The terrified young boy went straight to the police, but officers initially arrested him in connection with his friend’s death. The police later, however, realized his innocence and concluded that this latest killing was in fact related to other recent bloodbaths. Furthermore, Lyakhov was able to cooperate with law enforcement officers by drawing sketches of his attackers.
But as police continued their investigations, Sayenko and Suprunyuk continued their killings. Sergei Yatzenko, a 48-year-old throat cancer survivor, was their next victim. On July 12 he went missing while out riding his motorbike; his mutilated and decomposing corpse was found four days later. There was, however, something different about this murder.
Between July 14 and July 16 two fresh bodies were found daily. One belonged to Natalia Mamarchuk, who on July 14 had been riding her moped through woods near the village of Diyovka. The two killers managed to knock her to the ground before bludgeoning her to death.
But Sayenko and Suprunyuk, who sped off on Mamarchuk’s scooter, had been spotted by two children hiding in a tent nearby. Moreover, the kids’ detailed description of the attackers matched 14-year-old Lyakhov’s earlier sketches, which for the police was something of a breakthrough.
Investigators subsequently circulated the sketches, and records of the victims’ stolen property, to local pawn shops. And while the police tried to search for evidence in secret – indeed, the murders were officially kept hush-hush – the community was, by this point, already terrified by the rumored killings.
The tactics of the police worked, though, for on July 23 Suprunyuk was located in a pawn shop trying to sell a victim’s cell phone. Law enforcement officers, who traced the cell, were led directly to Suprunyuk as well as Sayenko. Hanzha, meanwhile, was later captured at home; he hadn’t killed any of the victims, but he had robbed them.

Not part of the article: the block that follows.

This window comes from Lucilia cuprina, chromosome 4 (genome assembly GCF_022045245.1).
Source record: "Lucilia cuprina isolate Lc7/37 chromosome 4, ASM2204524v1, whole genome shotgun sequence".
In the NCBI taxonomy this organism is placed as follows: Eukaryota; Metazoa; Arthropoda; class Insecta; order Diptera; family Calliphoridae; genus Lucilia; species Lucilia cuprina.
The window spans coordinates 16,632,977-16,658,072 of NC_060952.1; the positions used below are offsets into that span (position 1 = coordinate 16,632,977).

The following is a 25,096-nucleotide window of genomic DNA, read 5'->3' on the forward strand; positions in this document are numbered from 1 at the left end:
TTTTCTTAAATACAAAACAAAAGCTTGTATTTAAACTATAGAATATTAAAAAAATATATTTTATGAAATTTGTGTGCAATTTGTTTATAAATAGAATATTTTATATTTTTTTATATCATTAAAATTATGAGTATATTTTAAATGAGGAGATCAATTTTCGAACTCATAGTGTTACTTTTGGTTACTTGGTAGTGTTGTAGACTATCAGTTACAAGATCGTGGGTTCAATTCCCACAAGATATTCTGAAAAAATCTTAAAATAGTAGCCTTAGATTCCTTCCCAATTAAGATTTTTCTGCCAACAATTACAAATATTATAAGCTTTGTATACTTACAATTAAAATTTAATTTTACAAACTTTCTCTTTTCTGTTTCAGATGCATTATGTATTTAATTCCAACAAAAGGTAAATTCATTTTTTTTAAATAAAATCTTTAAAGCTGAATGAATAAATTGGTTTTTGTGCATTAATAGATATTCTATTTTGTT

Between them, the trio were charged on 29 counts, including 21 murders. All three confessed to their crimes, too, though Suprunyuk later withdrew his account and pleaded not guilty. Their trial, which began in June 2008, revealed more than 300 photos and two videos that the accused had shot while carrying out their heinous crimes.
One of the gruesome videos, later leaked online, documented Yatzenko’s brutal killing – which involved him being hit with a hammer over and over again. He can be seen struggling in and out of consciousness.
The video’s leak was, perhaps, part of the murderers’ plans. Indeed, while the crimes appear on the surface to have been motiveless, one of Suprunyuk’s classmates suggested that the killer was in contact with an unknown foreign web user who agreed to pay vast sums of money for “snuff” videos. The theory was rejected by detectives, however, who believed that the killers simply carried out their crimes for “fun.”
Suprunyuk, who was convicted of 21 murders, and Sayenko, who was convicted of 18, are currently serving life sentences. Hanzha, meanwhile, was given nine years, as he didn’t take part in the actual murders. The “Dnepropetrovsk maniacs,” as they’re referred to by the media, will go down in history as among the world’s most notorious serial killers.